symptoms of depression in teens

    Can Practicing Gratitude Reduce Symptoms of Depression in Teens?

    1024 683 Red Mountain Colorado

    Telling your child who is struggling with depression to be more grateful for the positive things in their life won’t necessarily lift their feelings of hopelessness, but it is a small step in helping them shift their perspective. A recent analysis shows that gratitude can make a difference in helping teens with symptoms of depression in teens, but that it is more effective when combined with other therapies. 

    How Can Gratitude Help Symptoms Of Depression In Teens?

    According to study author, David Cregg, “it is good to be more grateful — it has intrinsic virtue and there’s evidence that people who have gratitude as a general trait have a lower incidence of mental health problems and better relationships.” 

    However, Cregg believes the “the problem is when we try to turn gratefulness into a self-help tool. Gratitude can’t fix everything.”

    At Red Mountain Colorado, gratitude is just one of many mindfulness practices integrated into our clinical model. Often, teens participate in activities without realizing their greater value in teaching them to be more self-aware, grateful, and compassionate towards others. They may think, “we meditate in the mornings to practice sitting with our thoughts” or “we go on recreation outings because they want us to exercise.” The bigger picture is that these activities help them learn more about themselves, what they like and don’t like, and how to integrate more of what they like into their daily routine as a way to cope with feelings of depression and hopelessness.

    Practicing gratitude through organized activities can lead to greater sensitivity to the experience of gratitude in the future. When teens first seek mental health treatment, they are dealing with a lot of stress and anxiety and often feel unmotivated. As they begin to connect with others and themselves, they begin to internalize the joy and gratitude they feel for these interactions and activities.

    Ways to Practice Gratitude:

     

    • List positive things that have happened throughout the course of the day. Morning gratitude journals are a great idea, but it can be hard to start the day with an open mindset. At Red Mountain Colorado, we focus on intention setting during morning mindfulness and encourage students to cultivate awareness of things they are grateful for throughout the day. By the end of the day, teens are better prepared to reflect on positive interactions and moments of laughter, even if they took them for granted in the moment.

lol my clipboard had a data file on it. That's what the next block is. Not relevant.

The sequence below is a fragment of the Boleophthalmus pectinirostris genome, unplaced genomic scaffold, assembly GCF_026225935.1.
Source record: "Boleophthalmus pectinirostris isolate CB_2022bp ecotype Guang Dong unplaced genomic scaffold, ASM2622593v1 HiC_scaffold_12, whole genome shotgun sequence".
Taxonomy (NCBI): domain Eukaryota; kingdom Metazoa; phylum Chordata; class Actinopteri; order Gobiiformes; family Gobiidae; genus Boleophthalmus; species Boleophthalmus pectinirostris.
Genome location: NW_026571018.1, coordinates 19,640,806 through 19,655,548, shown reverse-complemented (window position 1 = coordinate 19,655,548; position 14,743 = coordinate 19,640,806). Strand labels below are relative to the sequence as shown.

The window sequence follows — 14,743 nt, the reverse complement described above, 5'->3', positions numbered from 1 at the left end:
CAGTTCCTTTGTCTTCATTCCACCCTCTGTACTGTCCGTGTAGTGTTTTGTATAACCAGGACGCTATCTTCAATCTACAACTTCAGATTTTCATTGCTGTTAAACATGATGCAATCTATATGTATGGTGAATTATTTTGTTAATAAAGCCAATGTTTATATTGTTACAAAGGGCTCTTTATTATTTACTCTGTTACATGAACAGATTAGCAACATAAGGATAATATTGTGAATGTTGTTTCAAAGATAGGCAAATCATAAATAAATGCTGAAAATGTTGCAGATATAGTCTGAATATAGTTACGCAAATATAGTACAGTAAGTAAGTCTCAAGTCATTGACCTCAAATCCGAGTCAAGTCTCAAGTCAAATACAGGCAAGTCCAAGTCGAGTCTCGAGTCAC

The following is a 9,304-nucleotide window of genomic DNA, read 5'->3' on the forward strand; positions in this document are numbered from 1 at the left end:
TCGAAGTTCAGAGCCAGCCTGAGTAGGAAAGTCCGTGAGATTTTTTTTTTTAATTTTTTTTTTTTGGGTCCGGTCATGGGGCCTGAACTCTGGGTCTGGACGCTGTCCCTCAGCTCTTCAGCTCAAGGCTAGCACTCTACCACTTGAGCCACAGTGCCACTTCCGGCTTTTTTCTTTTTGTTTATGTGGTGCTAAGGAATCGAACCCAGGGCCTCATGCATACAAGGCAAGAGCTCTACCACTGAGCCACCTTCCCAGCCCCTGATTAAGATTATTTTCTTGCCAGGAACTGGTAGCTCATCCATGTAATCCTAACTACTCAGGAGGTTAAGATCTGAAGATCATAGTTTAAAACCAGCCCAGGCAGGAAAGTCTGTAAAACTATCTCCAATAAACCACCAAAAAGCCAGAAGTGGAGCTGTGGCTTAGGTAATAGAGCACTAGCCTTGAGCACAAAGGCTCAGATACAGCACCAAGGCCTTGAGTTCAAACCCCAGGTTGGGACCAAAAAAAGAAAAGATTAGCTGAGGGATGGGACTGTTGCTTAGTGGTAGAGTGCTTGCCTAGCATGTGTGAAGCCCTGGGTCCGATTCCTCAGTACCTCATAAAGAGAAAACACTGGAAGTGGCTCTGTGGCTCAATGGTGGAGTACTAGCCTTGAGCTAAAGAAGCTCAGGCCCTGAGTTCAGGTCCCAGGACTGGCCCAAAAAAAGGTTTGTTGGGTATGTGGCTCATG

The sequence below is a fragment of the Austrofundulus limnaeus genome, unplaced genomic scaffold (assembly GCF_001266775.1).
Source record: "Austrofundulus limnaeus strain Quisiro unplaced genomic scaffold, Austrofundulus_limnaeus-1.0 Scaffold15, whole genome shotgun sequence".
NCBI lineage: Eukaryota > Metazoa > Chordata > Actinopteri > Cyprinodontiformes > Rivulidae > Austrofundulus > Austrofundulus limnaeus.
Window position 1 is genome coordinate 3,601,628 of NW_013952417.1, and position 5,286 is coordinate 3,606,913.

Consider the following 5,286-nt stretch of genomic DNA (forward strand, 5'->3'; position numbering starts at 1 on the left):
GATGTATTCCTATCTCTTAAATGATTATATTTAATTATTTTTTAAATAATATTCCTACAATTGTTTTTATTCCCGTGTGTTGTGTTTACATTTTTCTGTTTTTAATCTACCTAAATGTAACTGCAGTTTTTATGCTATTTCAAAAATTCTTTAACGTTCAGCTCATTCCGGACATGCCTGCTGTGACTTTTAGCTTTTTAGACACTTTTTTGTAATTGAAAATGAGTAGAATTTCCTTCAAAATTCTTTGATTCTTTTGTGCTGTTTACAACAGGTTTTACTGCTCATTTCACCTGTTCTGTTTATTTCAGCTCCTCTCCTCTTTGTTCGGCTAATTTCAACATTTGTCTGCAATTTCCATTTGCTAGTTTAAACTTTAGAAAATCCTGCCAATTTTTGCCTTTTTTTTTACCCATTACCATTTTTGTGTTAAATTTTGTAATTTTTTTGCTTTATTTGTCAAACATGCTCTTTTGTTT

• Tell someone you appreciate them and why. One of the most powerful parts of group therapy is the intimate relationships that teens develop with those around them. Even in moments where they’ve felt insecure and disconnected, hearing positive feedback from others helps them to internalize these positive messages about themselves. While it is natural for teens to be impatient with others or to trust that others have their best interest, group therapy creates space for teens to show appreciation for others who offer them support. 
    • Observe the effect that showing gratitude has on you physically. When you tell someone “thank you” or “I appreciate you,” does your body feel more tense or does it release some of the feelings you’ve been holding onto? It doesn’t necessarily take keeping a gratitude journal or writing a letter to feel the impact of gratitude in day-to-day interactions. We teach teens how to get more in touch with how they physically respond to situations by doing body scans. While they may be in their head and holding onto negative thoughts, their body has a more instinctive response to positive interactions. Learning how to check in with your body through body scans helps re-align one’s body-mind connection and increase positive thinking.

     

    Red Mountain Colorado Can Help 

    Red Mountain Colorado is a residential treatment center for young people ages 13-17. We help students manage symptoms of depression in teens and other mental health challenges. The program focuses on influencing a positive change in the lives of students through mindfulness and holistic therapies. Healthy, sustainable activities are also incorporated so that students will be able to apply the things they learn to their everyday lives. Students leave Red Mountain Colorado feeling empowered and in control of their lives.

    For more information, call (877) 302-5022. We can help your family today!

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